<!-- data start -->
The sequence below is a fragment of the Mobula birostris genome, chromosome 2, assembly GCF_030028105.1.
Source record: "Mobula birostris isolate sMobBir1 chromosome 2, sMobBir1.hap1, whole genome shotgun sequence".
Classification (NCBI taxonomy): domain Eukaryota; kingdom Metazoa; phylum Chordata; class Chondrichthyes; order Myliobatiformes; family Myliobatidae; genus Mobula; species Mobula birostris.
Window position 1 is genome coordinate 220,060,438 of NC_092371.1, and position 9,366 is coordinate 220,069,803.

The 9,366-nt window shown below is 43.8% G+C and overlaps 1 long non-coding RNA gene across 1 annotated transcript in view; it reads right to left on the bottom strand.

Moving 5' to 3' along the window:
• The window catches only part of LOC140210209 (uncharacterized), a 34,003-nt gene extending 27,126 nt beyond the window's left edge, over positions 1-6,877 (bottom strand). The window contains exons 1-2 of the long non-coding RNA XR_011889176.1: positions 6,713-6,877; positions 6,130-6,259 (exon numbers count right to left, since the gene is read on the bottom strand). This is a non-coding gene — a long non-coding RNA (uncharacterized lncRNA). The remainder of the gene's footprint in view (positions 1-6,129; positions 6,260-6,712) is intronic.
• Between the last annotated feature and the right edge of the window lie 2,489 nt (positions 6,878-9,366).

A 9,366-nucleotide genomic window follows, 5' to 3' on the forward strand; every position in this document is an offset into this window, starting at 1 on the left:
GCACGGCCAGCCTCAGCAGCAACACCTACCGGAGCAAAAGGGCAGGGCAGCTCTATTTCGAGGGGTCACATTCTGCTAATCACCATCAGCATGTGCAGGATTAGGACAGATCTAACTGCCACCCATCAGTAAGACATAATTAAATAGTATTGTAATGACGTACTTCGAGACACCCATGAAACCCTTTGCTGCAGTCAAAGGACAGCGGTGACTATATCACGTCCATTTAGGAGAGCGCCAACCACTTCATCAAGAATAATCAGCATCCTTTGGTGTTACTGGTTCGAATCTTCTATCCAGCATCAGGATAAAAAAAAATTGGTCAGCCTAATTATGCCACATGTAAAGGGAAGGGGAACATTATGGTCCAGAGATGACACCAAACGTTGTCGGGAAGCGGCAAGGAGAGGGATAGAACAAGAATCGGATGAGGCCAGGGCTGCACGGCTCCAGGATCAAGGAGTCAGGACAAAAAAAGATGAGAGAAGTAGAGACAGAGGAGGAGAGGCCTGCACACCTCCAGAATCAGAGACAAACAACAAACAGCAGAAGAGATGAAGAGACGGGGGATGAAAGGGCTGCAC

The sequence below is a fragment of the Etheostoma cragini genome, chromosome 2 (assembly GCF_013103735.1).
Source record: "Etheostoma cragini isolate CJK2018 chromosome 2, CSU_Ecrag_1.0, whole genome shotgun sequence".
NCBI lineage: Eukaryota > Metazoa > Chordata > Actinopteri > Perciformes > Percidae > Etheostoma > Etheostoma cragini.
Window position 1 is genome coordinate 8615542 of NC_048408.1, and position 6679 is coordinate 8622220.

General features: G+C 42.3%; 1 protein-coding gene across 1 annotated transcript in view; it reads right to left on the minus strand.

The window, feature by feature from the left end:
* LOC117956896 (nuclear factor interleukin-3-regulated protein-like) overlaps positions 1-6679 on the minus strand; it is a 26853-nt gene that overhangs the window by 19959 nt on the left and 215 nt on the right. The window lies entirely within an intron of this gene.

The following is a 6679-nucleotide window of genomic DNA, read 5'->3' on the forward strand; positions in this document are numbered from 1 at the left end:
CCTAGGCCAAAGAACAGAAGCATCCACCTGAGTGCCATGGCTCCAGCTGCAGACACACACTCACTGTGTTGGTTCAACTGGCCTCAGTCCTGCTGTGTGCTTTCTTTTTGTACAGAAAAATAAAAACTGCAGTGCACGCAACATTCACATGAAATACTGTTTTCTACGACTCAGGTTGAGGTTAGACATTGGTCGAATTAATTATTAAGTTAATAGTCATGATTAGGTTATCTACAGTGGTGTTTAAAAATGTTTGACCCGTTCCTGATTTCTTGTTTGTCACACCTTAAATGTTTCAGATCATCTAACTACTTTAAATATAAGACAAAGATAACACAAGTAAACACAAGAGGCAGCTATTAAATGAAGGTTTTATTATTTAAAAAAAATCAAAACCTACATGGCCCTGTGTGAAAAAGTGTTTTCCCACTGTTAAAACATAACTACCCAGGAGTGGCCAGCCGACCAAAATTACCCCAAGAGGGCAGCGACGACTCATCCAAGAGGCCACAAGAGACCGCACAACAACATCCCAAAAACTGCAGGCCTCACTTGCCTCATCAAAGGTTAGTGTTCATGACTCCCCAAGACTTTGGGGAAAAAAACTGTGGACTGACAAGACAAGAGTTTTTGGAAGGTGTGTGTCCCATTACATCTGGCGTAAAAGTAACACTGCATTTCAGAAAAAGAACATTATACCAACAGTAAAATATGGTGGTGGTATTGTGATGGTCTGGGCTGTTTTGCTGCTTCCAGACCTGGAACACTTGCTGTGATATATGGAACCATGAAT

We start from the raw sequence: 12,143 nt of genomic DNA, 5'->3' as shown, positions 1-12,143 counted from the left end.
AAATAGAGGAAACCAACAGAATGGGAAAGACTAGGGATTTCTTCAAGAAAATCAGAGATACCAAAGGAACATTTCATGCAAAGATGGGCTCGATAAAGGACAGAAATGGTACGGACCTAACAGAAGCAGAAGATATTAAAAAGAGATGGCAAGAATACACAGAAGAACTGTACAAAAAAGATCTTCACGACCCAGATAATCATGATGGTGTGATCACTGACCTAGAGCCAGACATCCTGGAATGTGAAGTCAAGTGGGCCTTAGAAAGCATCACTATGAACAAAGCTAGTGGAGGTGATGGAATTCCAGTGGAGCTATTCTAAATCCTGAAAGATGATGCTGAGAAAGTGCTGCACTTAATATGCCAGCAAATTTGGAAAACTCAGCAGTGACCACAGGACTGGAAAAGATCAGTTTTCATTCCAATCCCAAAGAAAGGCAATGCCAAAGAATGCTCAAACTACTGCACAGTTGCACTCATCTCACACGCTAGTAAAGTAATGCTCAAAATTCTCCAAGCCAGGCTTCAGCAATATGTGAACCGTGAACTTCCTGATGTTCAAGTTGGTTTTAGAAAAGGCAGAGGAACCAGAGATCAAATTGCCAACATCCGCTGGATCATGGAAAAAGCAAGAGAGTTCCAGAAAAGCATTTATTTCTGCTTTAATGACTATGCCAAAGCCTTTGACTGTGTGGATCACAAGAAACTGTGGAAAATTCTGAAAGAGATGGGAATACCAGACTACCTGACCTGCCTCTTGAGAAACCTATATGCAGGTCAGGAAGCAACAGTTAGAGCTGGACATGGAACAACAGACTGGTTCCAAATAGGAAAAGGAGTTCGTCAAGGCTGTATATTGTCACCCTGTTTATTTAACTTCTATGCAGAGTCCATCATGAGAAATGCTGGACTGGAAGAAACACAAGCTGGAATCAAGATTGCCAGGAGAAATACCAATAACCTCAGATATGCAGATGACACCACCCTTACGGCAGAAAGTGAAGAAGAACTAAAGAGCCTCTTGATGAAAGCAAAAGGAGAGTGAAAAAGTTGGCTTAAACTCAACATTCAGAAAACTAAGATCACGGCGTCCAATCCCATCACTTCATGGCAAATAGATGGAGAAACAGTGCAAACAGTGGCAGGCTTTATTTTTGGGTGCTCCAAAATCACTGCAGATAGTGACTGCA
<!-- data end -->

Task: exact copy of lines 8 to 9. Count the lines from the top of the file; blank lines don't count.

• Between the last annotated feature and the right edge of the window lie 2,489 nt (positions 6,878-9,366).

A 9,366-nucleotide genomic window follows, 5' to 3' on the forward strand; every position in this document is an offset into this window, starting at 1 on the left: